By Prof. Louis Rene Beres

Pakistan's formal entry into the nuclear club creates a true "Islamic Bomb." Although Islamic nuclear threats to Israel are already emerging independently of Pakistani atomic developments, largely because of Russian and Chinese assistance to Iran, Jerusalem now confronts an acceleration and enlargement of these threats. Moreover, Israel now faces the additional danger posed by Pakistani direct transfer of nuclear assets to certain regional enemies.

How shall Israel prepare for the unprecedented hazards created by the Islamic Bomb? Are these hazards likely to be magnified by a so-called Middle East "Peace Process?" What precise synergies exist between Oslo and the Islamic Bomb? How should Israel adjust its presumed obligations to sustain the Oslo Accords?

And what if there should be an actual nuclear war on the Indian subcontinent? What would such a war imply for the Middle East? Would there be a corresponding lowering of the nuclear threshold in Israel's own neighborhood? Would there be a lifting of the nuclear "taboo?" If so, would such a lifting be to Israel's overall security advantage or disadvantage?

There are many questions that need to be asked, quickly, fully and insightfully, by informed friends of Israel. One particularly important set of questions should deal with U.S. strategy and policy. How will the Clinton administration propose to deal with weaponization of Pakistan's nuclear capability? How will it assist India and Pakistan in reducing fears and conditions that heighten the prospect of nuclear exchange in South Asia? Can Washington deal effectively with the dangers of India-Pakistan nuclear war created by mechanical accident, miscalculation or inadvertence? What about war risks associated with shaky command/control procedures and unauthorized commands? And what would be the consequences of an American failure in this realm for Israeli security and survival?

There are many problems to be considered? Does the appearance of an Islamic Bomb suggest the need for more rapid Israeli development of anti-tactical ballistic missile (ATBM) defenses? Or would such development merely accelerate the development of new offensive ballistic missiles to be used against Israel? It was, of course, this fear - that defense in the nuclear age encourages arms racing - that first led to anti-ballistic missile treaties and protocols decades ago.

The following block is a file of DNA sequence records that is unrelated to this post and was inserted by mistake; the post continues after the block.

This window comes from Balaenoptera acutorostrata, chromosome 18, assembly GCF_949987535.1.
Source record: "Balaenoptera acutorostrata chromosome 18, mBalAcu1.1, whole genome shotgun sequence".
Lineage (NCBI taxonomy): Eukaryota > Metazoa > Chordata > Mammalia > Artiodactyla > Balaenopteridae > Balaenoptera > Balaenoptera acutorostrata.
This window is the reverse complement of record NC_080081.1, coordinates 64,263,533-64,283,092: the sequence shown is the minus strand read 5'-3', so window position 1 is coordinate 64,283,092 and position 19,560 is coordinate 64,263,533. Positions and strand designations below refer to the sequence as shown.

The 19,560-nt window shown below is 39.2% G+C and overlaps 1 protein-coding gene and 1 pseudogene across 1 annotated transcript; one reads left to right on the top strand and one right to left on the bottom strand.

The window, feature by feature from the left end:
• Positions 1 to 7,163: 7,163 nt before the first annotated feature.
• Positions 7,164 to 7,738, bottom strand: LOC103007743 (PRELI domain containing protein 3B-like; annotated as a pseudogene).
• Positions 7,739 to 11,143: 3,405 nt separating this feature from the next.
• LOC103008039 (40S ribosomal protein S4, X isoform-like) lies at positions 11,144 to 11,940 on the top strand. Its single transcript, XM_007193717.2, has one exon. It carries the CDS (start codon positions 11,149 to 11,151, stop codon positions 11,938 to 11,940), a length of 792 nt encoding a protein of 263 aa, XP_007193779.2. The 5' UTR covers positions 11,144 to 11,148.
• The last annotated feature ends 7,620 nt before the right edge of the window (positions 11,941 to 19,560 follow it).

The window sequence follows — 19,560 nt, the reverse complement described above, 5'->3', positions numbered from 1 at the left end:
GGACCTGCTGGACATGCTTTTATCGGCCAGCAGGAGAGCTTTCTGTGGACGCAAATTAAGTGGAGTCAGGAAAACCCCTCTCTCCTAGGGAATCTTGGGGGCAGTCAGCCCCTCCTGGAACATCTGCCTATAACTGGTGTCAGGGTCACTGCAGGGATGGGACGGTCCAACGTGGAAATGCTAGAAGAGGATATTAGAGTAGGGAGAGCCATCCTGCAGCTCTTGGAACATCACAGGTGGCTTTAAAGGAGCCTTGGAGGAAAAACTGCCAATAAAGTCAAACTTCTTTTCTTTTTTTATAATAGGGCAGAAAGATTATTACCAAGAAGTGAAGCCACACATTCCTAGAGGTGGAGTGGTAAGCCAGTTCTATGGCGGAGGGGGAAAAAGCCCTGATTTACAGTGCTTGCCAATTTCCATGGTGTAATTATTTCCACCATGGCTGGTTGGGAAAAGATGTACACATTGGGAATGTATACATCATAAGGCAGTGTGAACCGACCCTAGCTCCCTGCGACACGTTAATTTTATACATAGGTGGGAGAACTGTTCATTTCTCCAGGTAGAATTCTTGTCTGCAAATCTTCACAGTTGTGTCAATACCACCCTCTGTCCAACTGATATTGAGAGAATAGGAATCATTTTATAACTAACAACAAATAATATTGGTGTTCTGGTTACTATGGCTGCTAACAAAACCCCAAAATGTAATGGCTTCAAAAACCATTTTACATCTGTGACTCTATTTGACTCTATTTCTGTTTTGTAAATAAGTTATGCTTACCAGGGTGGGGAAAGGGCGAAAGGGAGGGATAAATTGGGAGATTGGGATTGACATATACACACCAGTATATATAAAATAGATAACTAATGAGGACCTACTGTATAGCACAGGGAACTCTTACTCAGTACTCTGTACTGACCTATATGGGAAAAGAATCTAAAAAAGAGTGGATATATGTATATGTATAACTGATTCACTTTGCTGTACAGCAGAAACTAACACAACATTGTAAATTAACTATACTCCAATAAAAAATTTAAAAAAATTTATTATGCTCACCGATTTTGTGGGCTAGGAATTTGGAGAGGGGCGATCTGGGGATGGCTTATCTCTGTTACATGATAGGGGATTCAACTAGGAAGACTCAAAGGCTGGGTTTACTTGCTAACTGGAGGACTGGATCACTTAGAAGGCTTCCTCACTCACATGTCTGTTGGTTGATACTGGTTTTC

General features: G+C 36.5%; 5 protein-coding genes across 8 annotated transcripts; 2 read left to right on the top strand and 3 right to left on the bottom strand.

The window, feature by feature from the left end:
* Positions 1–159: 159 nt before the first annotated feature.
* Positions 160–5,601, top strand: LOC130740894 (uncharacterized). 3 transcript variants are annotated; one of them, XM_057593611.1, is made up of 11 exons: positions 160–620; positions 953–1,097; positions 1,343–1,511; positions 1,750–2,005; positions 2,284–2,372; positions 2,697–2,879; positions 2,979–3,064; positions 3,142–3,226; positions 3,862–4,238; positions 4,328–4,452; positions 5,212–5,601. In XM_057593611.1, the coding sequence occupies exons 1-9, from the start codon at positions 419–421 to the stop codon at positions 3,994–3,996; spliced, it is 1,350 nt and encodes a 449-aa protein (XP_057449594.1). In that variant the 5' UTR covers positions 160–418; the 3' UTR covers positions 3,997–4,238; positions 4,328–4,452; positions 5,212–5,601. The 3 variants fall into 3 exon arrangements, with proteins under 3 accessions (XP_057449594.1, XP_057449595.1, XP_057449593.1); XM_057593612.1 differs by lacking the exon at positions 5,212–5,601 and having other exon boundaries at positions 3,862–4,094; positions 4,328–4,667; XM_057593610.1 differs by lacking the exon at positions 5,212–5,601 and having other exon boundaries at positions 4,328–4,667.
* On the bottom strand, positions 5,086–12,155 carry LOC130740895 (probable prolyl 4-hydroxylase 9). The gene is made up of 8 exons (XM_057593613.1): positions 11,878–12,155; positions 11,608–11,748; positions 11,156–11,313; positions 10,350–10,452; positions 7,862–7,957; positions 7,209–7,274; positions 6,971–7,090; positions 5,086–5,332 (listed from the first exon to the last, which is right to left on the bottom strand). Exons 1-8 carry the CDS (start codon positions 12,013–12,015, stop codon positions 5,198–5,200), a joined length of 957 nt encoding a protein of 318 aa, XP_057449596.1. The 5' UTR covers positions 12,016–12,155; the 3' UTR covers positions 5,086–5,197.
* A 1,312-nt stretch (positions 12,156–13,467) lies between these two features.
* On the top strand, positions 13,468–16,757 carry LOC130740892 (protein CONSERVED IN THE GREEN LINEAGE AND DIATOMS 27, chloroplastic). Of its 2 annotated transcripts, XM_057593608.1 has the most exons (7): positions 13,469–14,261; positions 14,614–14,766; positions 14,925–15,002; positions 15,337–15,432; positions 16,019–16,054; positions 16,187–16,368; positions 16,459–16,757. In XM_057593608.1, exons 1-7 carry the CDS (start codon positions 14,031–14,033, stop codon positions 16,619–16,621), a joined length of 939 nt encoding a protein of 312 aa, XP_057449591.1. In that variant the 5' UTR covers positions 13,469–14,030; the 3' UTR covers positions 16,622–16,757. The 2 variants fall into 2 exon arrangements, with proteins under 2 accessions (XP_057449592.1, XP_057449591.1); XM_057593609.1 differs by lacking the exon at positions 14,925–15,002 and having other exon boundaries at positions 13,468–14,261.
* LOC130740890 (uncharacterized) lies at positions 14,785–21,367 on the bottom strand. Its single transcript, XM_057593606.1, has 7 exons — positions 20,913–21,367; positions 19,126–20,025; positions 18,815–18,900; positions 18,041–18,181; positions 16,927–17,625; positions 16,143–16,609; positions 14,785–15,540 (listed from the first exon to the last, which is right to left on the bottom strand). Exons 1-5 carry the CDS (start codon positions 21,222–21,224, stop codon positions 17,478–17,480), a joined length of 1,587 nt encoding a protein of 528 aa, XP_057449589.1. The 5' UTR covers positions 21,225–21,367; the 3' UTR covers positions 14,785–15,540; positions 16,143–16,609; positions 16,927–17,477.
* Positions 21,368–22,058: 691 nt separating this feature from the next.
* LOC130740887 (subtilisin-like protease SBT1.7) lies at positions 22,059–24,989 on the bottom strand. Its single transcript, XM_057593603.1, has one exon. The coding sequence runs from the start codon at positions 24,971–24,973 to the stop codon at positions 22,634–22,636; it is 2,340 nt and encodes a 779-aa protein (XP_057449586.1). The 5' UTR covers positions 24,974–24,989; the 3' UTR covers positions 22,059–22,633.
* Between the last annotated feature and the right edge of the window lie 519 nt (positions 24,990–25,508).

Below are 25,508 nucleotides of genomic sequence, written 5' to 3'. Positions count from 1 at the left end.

Should Israel hasten its efforts to deploy the Arrow (Hetz) ATBM, or would the Jewish State be better served by a policy of strengthened nuclear deterrence and/or selective non-nuclear preemptions? Can Israel rely on the Nonproliferation Regime of treaties, national laws and declarations, or is the primacy of Realpolitik over international law now overwhelming, incontestable and irreversible? Should Jerusalem rely more on promises for safety from Washington, or -in view of recent events - rely even less on such promises? Can nuclear deterrence serve Israel if the Jewish State is faced with irrational nuclear adversaries, or would such irrationality immobilize the dynamics of nuclear deterrence? If Israel does need to undertake various forms of preemption, can it do so entirely with conventional weapons, or will it need to use nuclear weapons to ensure destruction of very hardened enemy targets? If the latter, could Israel continue to endure in the community of nations after embracing such an unpopular (however indispensable) strategic option?

To lower the nuclear threshold in the Middle East, should Israel, confronting the consequences of an Islamic Bomb, concentrate on improving its conventional deterrent? Facing constant pressure from the Arab world, especially Egypt, to denuclearize altogether, should Israel prepare to give up the bomb - an idea once considered publicly by Shimon Peres - or would it be better for Israel to multiply, harden and disperse further its pertinent nuclear forces? In view of the recent explosions in South Asia, should Israel maintain its stance of "deliberate ambiguity," or would it be better to bring the bomb out of the "basement," thereby removing possible doubts about the vulnerabilities and capabilities of Israel's nuclear deterrent? If it chooses to bring the bomb out of the basement, should it be done merely by careful sorts of disclosure, or should Israel follow the recent testing examples of India and Pakistan?

The questions are daunting. The answers are elusive. But for Israel, the time for questions and answers can no longer be postponed. For Israel it is time to embark upon a broadly conceived strategic dialectic in which capable scholars and officials ask and answer hard questions, again and again and again, until the full complexity of issues can be understood and be taken into account. For Israel, the Islamic Bomb exploded by Pakistan in May is more than just another warning. It is the Final Warning.

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